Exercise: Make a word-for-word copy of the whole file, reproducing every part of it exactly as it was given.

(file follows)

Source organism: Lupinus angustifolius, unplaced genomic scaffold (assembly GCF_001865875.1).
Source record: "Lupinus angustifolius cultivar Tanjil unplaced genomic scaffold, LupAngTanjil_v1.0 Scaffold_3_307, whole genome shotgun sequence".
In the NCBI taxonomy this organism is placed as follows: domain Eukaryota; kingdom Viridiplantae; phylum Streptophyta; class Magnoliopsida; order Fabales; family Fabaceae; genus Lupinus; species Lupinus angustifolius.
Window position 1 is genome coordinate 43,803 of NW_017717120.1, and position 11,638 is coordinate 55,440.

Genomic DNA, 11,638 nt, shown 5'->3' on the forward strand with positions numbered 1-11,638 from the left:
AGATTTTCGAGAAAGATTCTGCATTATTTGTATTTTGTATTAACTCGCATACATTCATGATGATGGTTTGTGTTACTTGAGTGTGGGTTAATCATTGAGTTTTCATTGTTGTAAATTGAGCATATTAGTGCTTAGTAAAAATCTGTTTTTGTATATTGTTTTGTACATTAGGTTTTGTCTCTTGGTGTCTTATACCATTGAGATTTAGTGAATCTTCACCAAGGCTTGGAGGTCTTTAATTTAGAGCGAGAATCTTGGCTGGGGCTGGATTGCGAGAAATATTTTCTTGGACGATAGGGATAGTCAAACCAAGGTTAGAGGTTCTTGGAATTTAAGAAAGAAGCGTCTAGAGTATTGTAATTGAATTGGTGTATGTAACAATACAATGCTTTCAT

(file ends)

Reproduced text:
Source organism: Lupinus angustifolius, unplaced genomic scaffold (assembly GCF_001865875.1).
Source record: "Lupinus angustifolius cultivar Tanjil unplaced genomic scaffold, LupAngTanjil_v1.0 Scaffold_3_307, whole genome shotgun sequence".
In the NCBI taxonomy this organism is placed as follows: domain Eukaryota; kingdom Viridiplantae; phylum Streptophyta; class Magnoliopsida; order Fabales; family Fabaceae; genus Lupinus; species Lupinus angustifolius.
Window position 1 is genome coordinate 43,803 of NW_017717120.1, and position 11,638 is coordinate 55,440.

Genomic DNA, 11,638 nt, shown 5'->3' on the forward strand with positions numbered 1-11,638 from the left:
AGATTTTCGAGAAAGATTCTGCATTATTTGTATTTTGTATTAACTCGCATACATTCATGATGATGGTTTGTGTTACTTGAGTGTGGGTTAATCATTGAGTTTTCATTGTTGTAAATTGAGCATATTAGTGCTTAGTAAAAATCTGTTTTTGTATATTGTTTTGTACATTAGGTTTTGTCTCTTGGTGTCTTATACCATTGAGATTTAGTGAATCTTCACCAAGGCTTGGAGGTCTTTAATTTAGAGCGAGAATCTTGGCTGGGGCTGGATTGCGAGAAATATTTTCTTGGACGATAGGGATAGTCAAACCAAGGTTAGAGGTTCTTGGAATTTAAGAAAGAAGCGTCTAGAGTATTGTAATTGAATTGGTGTATGTAACAATACAATGCTTTCAT